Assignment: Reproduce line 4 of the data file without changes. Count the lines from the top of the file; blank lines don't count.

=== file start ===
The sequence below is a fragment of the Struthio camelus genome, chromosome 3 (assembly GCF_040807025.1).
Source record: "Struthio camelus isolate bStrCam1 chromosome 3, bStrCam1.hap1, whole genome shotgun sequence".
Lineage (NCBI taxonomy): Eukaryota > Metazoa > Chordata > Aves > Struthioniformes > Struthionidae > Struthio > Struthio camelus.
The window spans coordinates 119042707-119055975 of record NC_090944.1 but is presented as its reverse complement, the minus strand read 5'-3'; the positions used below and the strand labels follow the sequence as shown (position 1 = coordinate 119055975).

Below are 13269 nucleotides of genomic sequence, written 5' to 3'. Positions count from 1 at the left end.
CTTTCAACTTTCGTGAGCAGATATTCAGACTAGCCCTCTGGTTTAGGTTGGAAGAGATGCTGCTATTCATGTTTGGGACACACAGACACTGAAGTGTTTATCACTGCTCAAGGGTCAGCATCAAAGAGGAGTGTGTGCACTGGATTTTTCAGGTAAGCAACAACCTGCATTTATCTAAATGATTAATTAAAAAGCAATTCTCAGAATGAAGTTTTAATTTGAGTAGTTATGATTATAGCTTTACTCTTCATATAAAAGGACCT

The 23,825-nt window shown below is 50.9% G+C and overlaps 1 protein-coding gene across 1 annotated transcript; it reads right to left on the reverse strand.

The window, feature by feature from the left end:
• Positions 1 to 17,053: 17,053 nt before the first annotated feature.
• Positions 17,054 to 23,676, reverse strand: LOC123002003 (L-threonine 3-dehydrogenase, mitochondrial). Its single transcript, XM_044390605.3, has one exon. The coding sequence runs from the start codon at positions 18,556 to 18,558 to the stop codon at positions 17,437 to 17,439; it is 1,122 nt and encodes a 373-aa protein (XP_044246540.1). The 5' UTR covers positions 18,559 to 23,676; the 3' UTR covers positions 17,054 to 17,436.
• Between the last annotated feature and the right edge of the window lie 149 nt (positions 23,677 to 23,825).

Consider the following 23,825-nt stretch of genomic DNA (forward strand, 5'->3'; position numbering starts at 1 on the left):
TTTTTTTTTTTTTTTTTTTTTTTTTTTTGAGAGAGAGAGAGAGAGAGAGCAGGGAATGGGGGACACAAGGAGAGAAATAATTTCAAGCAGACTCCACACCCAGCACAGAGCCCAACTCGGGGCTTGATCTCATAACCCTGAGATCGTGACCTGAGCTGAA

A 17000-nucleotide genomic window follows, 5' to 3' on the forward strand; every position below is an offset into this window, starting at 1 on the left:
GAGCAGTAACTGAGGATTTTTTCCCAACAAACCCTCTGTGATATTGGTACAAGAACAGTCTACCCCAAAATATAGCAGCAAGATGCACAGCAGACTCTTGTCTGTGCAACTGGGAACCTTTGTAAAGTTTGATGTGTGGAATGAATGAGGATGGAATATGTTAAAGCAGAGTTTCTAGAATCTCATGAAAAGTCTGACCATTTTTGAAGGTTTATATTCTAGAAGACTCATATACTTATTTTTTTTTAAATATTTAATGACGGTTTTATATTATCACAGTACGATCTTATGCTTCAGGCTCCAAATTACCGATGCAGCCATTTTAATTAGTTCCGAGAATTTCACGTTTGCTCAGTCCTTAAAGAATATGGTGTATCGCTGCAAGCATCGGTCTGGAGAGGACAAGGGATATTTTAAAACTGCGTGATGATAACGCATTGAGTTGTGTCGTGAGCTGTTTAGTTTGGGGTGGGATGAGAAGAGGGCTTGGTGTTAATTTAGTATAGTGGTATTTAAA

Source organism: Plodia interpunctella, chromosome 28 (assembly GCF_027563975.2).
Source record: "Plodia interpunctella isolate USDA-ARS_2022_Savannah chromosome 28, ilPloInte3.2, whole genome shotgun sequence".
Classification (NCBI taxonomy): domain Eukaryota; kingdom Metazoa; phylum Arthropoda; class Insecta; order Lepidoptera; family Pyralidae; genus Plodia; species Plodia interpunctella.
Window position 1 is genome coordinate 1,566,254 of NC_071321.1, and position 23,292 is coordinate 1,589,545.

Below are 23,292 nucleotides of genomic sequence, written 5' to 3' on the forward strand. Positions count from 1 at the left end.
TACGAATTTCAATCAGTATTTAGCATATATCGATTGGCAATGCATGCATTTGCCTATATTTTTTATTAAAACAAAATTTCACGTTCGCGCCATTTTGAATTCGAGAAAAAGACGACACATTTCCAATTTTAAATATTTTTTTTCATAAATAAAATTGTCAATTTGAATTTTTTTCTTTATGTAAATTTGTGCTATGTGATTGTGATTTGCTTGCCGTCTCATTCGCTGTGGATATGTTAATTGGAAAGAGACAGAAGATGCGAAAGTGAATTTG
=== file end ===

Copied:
The window spans coordinates 119042707-119055975 of record NC_090944.1 but is presented as its reverse complement, the minus strand read 5'-3'; the positions used below and the strand labels follow the sequence as shown (position 1 = coordinate 119055975).